đừng e dè phát âm sai
Nesting songs
Author: Jane Gibian
Published on: 5/30/2015 7:20:37 PM

first song

Familiar curves of the downhill road
home, bodies swaying in unison
with steep corners; the quickening

of movement inside: a great fish turns
and glides away, an allegro low in the torso.
On the lounge room floor, a rectangular

patch of streetlight, Friday night
sounds floating upwards, lightness
of a weekend descending.

second song

Constant growl of an unseen ocean
in the background; in the foreground
a swelling belly, navel beginning

to protrude. Unable to stop stroking
this cocoon, almost coveting a home
like the grey fantail’s: a deep cup of green

moss and lichen, felted with spiders’
web and plant down, the most delicate
cradle for a featherless babe.

third song

Overnight storm, the spotted gums
hoary with rain, muted greys
staining the pitted honeycomb rocks:

the world rolls and turns inward
where hard surfaces press out,
elbow joints sharpening, a shell-

like carapace inside moss-lined
softness. Smallness of stones stuck
fast in the smoothed-out cavities

of a shell’s twisted inner skeleton,
a trickle of water building into spume
that crashes against crimson cliffs.



where walls meet

in the town there had been earth that met ditch & weed, swamp that met grassy verge; where the footpath meets the external wall of the chicken shop adjoining the border of the bank building,

was a place for standing & for leaning, a place congealed in the meeting of the walls & concrete paving

where wall hits wall hits gate, what’s gone when the shopping centre masks the last location of small houses in a row, leaving no space for recall; the site of the loss of a ring near the dead-end,

the thick scrub that grew before the small house, before its inhabitants breathed; the previous caretakers moving swiftly on

toughened feet, the varied syllables of the crested bellbird

in the chopping & dispersing of the mountain, what’s there

where glass doors slide noiselessly aside, where the odour of

grease traps seeps through the newer place that buried interlinked lanes, on top of soil that made its own contours,

where the city squats stoutly & weights heavily over it




In the mesh of a tonal language, there’s sound slipping over furtive vowels; with it, meaning dragged crookedly in its wake, a worn hem coming loose.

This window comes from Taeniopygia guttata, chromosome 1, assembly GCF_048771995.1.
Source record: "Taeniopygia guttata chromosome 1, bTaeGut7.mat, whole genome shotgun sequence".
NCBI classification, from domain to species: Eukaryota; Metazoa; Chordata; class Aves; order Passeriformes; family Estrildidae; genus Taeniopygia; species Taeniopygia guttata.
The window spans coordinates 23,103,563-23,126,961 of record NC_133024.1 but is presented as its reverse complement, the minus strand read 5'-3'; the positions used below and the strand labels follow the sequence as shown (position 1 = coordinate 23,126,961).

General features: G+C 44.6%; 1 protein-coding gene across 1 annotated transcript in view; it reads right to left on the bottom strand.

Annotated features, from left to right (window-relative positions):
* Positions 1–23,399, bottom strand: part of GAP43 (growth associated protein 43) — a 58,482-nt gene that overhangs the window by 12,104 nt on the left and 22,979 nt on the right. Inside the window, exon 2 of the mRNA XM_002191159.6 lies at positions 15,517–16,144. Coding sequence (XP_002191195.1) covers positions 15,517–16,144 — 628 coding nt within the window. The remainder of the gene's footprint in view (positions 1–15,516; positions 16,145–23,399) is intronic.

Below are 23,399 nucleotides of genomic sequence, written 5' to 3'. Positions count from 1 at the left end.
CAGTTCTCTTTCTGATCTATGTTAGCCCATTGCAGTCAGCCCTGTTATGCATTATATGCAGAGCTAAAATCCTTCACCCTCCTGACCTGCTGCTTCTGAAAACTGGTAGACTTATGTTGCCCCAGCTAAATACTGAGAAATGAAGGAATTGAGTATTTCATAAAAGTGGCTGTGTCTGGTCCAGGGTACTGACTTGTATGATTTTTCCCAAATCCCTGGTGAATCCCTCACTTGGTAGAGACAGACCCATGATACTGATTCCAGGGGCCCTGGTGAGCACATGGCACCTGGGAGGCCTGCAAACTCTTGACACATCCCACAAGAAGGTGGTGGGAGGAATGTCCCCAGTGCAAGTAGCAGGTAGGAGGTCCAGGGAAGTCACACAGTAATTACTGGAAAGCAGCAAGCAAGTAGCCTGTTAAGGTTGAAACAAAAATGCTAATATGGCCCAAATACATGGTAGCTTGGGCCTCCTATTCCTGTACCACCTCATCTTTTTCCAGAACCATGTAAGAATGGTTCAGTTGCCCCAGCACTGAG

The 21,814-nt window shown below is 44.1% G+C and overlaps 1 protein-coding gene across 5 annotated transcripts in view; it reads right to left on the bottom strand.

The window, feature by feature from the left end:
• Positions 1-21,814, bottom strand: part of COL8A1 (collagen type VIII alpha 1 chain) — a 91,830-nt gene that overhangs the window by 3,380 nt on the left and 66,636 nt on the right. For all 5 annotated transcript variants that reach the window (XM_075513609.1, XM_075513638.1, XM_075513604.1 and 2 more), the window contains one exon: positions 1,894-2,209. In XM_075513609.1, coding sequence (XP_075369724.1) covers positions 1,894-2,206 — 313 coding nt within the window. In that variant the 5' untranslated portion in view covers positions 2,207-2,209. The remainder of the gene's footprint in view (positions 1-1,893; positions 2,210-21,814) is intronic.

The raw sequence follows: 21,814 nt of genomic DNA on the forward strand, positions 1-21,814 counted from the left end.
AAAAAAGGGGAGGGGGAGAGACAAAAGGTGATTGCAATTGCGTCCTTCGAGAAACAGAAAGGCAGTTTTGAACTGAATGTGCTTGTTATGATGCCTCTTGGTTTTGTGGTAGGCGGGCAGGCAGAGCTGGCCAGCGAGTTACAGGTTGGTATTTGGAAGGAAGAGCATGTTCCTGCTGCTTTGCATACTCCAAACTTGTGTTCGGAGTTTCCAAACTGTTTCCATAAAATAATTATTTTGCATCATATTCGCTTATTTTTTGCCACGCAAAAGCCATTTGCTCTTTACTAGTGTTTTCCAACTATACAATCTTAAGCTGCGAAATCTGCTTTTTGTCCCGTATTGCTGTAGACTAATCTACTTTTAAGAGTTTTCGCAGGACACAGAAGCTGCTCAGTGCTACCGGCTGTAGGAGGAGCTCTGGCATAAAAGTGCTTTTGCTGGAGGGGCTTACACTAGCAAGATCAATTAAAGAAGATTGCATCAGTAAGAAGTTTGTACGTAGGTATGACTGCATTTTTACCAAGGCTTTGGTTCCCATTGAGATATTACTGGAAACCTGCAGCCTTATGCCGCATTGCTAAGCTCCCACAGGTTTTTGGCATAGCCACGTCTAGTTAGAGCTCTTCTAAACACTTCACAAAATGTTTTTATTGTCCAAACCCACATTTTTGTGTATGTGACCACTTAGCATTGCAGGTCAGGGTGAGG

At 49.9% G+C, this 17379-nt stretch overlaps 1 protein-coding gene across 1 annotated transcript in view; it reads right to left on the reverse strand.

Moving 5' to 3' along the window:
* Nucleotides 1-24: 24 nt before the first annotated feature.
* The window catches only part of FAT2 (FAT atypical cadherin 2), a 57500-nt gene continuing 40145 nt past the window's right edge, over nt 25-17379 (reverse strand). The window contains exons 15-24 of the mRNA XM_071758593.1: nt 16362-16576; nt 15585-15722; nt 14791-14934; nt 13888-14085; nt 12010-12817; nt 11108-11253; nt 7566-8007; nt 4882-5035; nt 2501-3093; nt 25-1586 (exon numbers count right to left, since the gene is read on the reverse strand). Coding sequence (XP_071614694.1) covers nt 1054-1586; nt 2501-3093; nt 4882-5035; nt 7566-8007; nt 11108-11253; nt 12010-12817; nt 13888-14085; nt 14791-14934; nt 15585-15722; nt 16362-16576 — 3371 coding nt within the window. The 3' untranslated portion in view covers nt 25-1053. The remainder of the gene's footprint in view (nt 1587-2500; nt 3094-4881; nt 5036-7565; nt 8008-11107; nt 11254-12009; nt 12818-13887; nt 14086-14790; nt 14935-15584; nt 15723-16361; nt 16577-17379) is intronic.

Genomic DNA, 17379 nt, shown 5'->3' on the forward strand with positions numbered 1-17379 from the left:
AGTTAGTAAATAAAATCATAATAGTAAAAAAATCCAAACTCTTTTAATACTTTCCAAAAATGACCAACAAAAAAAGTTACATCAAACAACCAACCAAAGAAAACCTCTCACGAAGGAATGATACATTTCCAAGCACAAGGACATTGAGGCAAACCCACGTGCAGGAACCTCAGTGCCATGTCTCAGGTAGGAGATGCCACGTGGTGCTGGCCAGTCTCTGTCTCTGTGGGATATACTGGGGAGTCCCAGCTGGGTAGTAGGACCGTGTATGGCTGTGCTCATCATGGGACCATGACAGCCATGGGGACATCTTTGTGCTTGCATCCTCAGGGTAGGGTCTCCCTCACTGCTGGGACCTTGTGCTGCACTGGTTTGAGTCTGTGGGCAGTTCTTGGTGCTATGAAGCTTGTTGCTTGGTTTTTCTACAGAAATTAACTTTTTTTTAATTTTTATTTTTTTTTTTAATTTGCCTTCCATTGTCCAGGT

Mouths learning to stitch together new vowels and soar through the glide of extra diphthongs, with the unexpected bark of geckos at night, their slight figures

softly brown against fluoro-lit walls. The word for always makes me think of eels  boiled eggs wooden combs; tongues curling in the strongest green tea of the north.

The pulse puckers around the curved bitterness of tiny white eggplants; from within an embrace you’re reading snippets of vocab lists over one shoulder:

to forget to know to earn to teach: double-jointed enchanters ascending miniature tapered ladders that reach to hidden chambers.



My dearest, the belly and the heart overlap here; the same word able to mean both, and both together making one’s heart of hearts. In it I relish the astute implications of a small pair of words that mean

to lounge around at street corners, and readily identify with feeling uncomfortable in someone else’s house, as I do

at times, though they say feel that it’s your own – and this on my first visit. I hope, dearest, that you are not

sad with melancholy, a word I found that crosses into boring and dull, which you never are. Often two girls will ride the same bicycle with their feet on the pedals

together, two left and two right placed exactly

in position: we could be like that, though you might laugh at the image. In this city, flowers are sold with their roots still attached, seeming so much more alive.

I maintain a slight distrust for my smallest dictionary

with its old-fashioned primness – to look daggers at someone – and propensity to invent English words, which makes me

nervous about its Vietnamese. Nonetheless I rely on it when the salmon-coloured volume is too heavy. I struggle

with the many diphthongs and think of your mouth forming them with grace, and carelessly giving away the words I like to imagine were meant for me. Last time I wrote about the summit of the mountain, above the clouds, where

girls pose like pretty dolls in mirrored arrangements, and I long for your unmannered body, and the way you might catalogue the bunches of flowers you bought here. But in this language

of few tenses I remain lashed to the present, and yours always

(originally published by Vagabond Press : tidemark )